Wilkinson & Welding Rods, Williams & Westinghouse

“When you have a conspiracy, everyone is tied to the conspiracy. Those who come early. Those who come late.” -Richard Scruggs to District Judge Kathleen O’Malley

 

In the early 2000s the Mississippi mass tort landscape was in upheaval.  The legislature was busy at work on tort reform, intent on slowing the rise of “jackpot justice.” Tobacco litigation was over, already having been memorialized in the 1999 film The Insider.  Mike Moore was handing over the reins of the AG’s office to Jim Hood. Scruggs was downsizing his operation and was selling his office building to Dogan & Wilkinson (D&W).

Asbestos defense work, Wilkinson’s bread-and-butter, was providing a steady stream of billable hours and trial lawyers were gearing up for Asbestosis the Sequel: Silicosis. By way of asbestos defense work, some of Wilkinson’s clients became silicosis defense clients, but that steady stream of billable hours was nothing in comparison to the bounties the pirates over at the plaintiffs firms were taking home. The winds were changing and D&W picked up the scent wafting across the Pascagoula River to their Delmas Street offices.  That wind carried the fumes of welding rods and to the ambitious lawyers at D&W, that smelled liked money.

In September of 2004 Dickie Scruggs filed Ruth v. A.O. Smith which alleged that manganese exposure from welding rods caused neurological damage to Mr. Ruth.  The groundwork for such a lawsuit had been in the making for several months. D&W wanted a piece of the action and joined in, but strictly as a back office.  After getting their hands slapped by the insurers paying for asbestos defense, they were certain not to make the same mistake twice.

A mass tort such as the asbestos or welding rod cases has a lot of moving parts. One group of law firms might concentrate on marketing and screenings to find potential plaintiffs, another might work on obtaining industry research to prove conspiracies, and others might work on compiling evidence about when and where certain products were used. D&W would play a role in a couple of these.  A simple explanation of the arrangement comes from Suzanne Sataline writing in Legal Affairs:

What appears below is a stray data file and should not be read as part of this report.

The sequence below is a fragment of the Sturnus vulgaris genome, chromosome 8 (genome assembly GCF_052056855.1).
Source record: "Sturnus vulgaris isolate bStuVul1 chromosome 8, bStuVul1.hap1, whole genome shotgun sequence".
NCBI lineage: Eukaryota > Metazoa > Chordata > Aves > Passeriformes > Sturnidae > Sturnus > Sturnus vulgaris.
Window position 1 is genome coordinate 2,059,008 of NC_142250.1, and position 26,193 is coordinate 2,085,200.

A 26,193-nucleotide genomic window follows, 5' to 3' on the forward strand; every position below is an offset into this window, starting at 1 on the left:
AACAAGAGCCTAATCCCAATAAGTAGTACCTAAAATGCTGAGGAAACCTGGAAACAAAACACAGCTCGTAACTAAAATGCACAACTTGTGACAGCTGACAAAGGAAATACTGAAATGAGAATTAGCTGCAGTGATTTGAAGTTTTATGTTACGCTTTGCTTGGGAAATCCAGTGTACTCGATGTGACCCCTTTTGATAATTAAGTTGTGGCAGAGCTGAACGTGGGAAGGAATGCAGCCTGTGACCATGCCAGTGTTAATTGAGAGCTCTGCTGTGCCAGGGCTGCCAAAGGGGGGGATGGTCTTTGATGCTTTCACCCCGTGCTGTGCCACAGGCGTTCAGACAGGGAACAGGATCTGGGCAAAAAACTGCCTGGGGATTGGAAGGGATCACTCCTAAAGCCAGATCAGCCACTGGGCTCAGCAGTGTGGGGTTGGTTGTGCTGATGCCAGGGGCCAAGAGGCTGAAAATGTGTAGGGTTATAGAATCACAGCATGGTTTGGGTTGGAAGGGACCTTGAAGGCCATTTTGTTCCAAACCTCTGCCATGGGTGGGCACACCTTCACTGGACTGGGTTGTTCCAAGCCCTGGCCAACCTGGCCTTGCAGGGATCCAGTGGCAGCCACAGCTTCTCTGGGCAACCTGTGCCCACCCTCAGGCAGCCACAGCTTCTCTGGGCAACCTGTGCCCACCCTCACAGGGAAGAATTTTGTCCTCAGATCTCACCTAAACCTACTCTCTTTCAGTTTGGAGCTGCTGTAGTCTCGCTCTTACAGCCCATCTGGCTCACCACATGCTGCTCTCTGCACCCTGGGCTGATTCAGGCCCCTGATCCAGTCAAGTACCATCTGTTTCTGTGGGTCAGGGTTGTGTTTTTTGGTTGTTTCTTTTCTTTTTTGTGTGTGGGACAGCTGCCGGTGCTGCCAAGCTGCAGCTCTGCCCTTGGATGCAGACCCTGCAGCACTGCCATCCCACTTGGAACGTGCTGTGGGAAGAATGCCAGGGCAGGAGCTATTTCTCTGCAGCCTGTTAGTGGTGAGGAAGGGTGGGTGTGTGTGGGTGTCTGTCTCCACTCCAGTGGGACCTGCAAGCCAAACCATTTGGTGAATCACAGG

The evidence-gathering is bankrolled by the 40 firms working with Scruggs; each chips in $50,000 to $100,000 to join the litigation, and Scruggs and his co-lead counsel seek additional contributions to cover costs as the need arises.

In the marketing efforts Dogan & Wilkinson sent partners and associates to attend health screenings in search of plaintiffs. They would also print and mail hundreds of questionnaires to potential plaintiffs, though the return address on the envelopes was that of another firm.

D&W  used its position as defense counsel in asbestos and silicosis cases to obtain information on welding rod defendants, which it would pass along to plaintiffs’ attorneys.  In 2003, silicosis lawsuits were gearing up with thousands of plaintiffs. The discovery in these cases would provide hundreds of thousands of pages of records regarding the purchasing activities of industry in Mississippi and work history of employees.

D&W sent attorneys and staff to review these documents on behalf of their asbestos and silica defense clients. Simultaneously, they were also searching for any documents related to dozens of companies being sued in the welding rod cases – none of which D&W represented. Apparently D&W was on the hunt for evidence to be used by the welding rod plaintiffs group in identifying where defendants had products in use. The bills for the time spent digging through these documents were sent to D&W’s asbestos and silica clients.

It appears that no Dogan & Wilkinson client was ever sued in the welding rod litigation.  That would change in 2008 when Roy Williams joined the firm.  Williams brought many clients with him, including Westinghouse Electric.  Westinghouse was a target in nearly all of the welding rod suits filed.

D&W would now be representing the same company they helped to sue. Westinghouse might have been informed of this and signed a waiver, though it seems unlikely.

It is unknown the extent to which Dogan & Wilkinson has informed clients of potential conflicts. Industrial corporations and their insurers tend to avoid conflicted firms.  Indeed, Dogan & Wilkinson’s clients objected when D&W joined up with plaintiffs attorneys in the vaccine lawsuits. It would be difficult to imagine such clients continuing to engage the firm if such information was fully disclosed.

The regular reader will recall that this publication has previously linked Judge Breland Hilburn and attorney Jim Reeves to having worked together to sue welding rod companies.  Now you can add Dogan & Wilkinson to that mix.  While many might think that the conflicts would only impact Dogan & Wilkinson’s clients, Slabbed commenter “Nunn Yabidnez” opines there is a spillover effect for the whole legal system:

PRO-TIP – Dogan and Wilkinson have yet again ***pay attention: brought the bar and the profession into disrepute and their conduct, along with that of certain judges, has caused the public to lose confidence in the neutrality of the judicial process. The conduct in question is in direct conflict with both the Code of Judicial Conduct as well as canons of professional ethics. Just a thought, but if enough complaints to the Mississippi Bar, as well as the Commission on Judicial Performance (both almost useless, but…), and the press, were filed, who knows what might happen?

 

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